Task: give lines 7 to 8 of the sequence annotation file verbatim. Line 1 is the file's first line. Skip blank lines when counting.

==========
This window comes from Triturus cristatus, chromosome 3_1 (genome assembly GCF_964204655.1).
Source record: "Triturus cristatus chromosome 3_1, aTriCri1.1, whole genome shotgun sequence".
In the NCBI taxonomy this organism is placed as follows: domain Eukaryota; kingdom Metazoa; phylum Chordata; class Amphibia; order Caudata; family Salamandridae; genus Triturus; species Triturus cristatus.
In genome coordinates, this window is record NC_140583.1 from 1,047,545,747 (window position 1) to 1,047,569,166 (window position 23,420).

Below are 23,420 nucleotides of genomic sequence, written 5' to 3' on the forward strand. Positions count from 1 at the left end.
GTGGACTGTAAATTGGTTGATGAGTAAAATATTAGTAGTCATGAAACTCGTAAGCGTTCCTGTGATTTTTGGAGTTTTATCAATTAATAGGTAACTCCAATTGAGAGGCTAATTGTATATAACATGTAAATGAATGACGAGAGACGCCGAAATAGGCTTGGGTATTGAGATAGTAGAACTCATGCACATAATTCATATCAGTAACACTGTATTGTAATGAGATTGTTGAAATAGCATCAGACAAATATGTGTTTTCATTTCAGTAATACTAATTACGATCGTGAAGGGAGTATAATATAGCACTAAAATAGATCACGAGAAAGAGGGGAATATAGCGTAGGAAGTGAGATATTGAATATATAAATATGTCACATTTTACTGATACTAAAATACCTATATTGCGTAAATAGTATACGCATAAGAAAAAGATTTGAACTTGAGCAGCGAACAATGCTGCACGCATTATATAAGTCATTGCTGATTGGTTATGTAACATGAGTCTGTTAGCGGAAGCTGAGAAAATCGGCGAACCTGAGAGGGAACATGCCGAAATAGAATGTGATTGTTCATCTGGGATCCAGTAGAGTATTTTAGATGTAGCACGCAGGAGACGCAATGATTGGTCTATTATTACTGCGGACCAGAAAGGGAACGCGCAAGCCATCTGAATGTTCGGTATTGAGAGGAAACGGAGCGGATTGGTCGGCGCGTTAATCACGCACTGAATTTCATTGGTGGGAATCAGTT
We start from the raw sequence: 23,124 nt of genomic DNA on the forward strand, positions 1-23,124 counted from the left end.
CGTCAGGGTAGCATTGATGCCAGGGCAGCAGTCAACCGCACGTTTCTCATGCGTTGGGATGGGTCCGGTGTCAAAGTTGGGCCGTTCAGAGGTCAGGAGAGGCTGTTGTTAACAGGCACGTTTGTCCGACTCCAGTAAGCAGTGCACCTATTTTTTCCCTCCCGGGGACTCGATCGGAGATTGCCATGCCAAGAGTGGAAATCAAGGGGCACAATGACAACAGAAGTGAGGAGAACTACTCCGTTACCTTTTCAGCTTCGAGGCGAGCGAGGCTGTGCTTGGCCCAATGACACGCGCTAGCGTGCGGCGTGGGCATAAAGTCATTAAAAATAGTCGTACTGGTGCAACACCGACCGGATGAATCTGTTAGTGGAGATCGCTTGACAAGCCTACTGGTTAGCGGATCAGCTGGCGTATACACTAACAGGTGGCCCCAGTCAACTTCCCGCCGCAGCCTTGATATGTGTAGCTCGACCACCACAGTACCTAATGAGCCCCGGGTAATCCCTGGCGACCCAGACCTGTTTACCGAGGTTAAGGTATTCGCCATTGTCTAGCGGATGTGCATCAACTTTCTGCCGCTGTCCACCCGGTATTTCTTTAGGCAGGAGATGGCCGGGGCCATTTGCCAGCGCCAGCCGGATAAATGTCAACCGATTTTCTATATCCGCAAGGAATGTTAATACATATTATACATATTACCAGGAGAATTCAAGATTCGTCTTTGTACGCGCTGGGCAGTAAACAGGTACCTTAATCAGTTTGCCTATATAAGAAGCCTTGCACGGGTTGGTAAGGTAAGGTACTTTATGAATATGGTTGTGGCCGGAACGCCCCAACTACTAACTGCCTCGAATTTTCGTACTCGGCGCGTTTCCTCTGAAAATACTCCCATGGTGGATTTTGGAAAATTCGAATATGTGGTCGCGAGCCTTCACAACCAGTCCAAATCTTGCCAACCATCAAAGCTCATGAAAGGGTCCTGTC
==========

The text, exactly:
We start from the raw sequence: 23,124 nt of genomic DNA on the forward strand, positions 1-23,124 counted from the left end.
CGTCAGGGTAGCATTGATGCCAGGGCAGCAGTCAACCGCACGTTTCTCATGCGTTGGGATGGGTCCGGTGTCAAAGTTGGGCCGTTCAGAGGTCAGGAGAGGCTGTTGTTAACAGGCACGTTTGTCCGACTCCAGTAAGCAGTGCACCTATTTTTTCCCTCCCGGGGACTCGATCGGAGATTGCCATGCCAAGAGTGGAAATCAAGGGGCACAATGACAACAGAAGTGAGGAGAACTACTCCGTTACCTTTTCAGCTTCGAGGCGAGCGAGGCTGTGCTTGGCCCAATGACACGCGCTAGCGTGCGGCGTGGGCATAAAGTCATTAAAAATAGTCGTACTGGTGCAACACCGACCGGATGAATCTGTTAGTGGAGATCGCTTGACAAGCCTACTGGTTAGCGGATCAGCTGGCGTATACACTAACAGGTGGCCCCAGTCAACTTCCCGCCGCAGCCTTGATATGTGTAGCTCGACCACCACAGTACCTAATGAGCCCCGGGTAATCCCTGGCGACCCAGACCTGTTTACCGAGGTTAAGGTATTCGCCATTGTCTAGCGGATGTGCATCAACTTTCTGCCGCTGTCCACCCGGTATTTCTTTAGGCAGGAGATGGCCGGGGCCATTTGCCAGCGCCAGCCGGATAAATGTCAACCGATTTTCTATATCCGCAAGGAATGTTAATACATATTATACATATTACCAGGAGAATTCAAGATTCGTCTTTGTACGCGCTGGGCAGTAAACAGGTACCTTAATCAGTTTGCCTATATAAGAAGCCTTGCACGGGTTGGTAAGGTAAGGTACTTTATGAATATGGTTGTGGCCGGAACGCCCCAACTACTAACTGCCTCGAATTTTCGTACTCGGCGCGTTTCCTCTGAAAATACTCCCATGGTGGATTTTGGAAAATTCGAATATGTGGTCGCGAGCCTTCACAACCAGTCCAAATCTTGCCAACCATCAAAGCTCATGAAAGGGTCCTGTC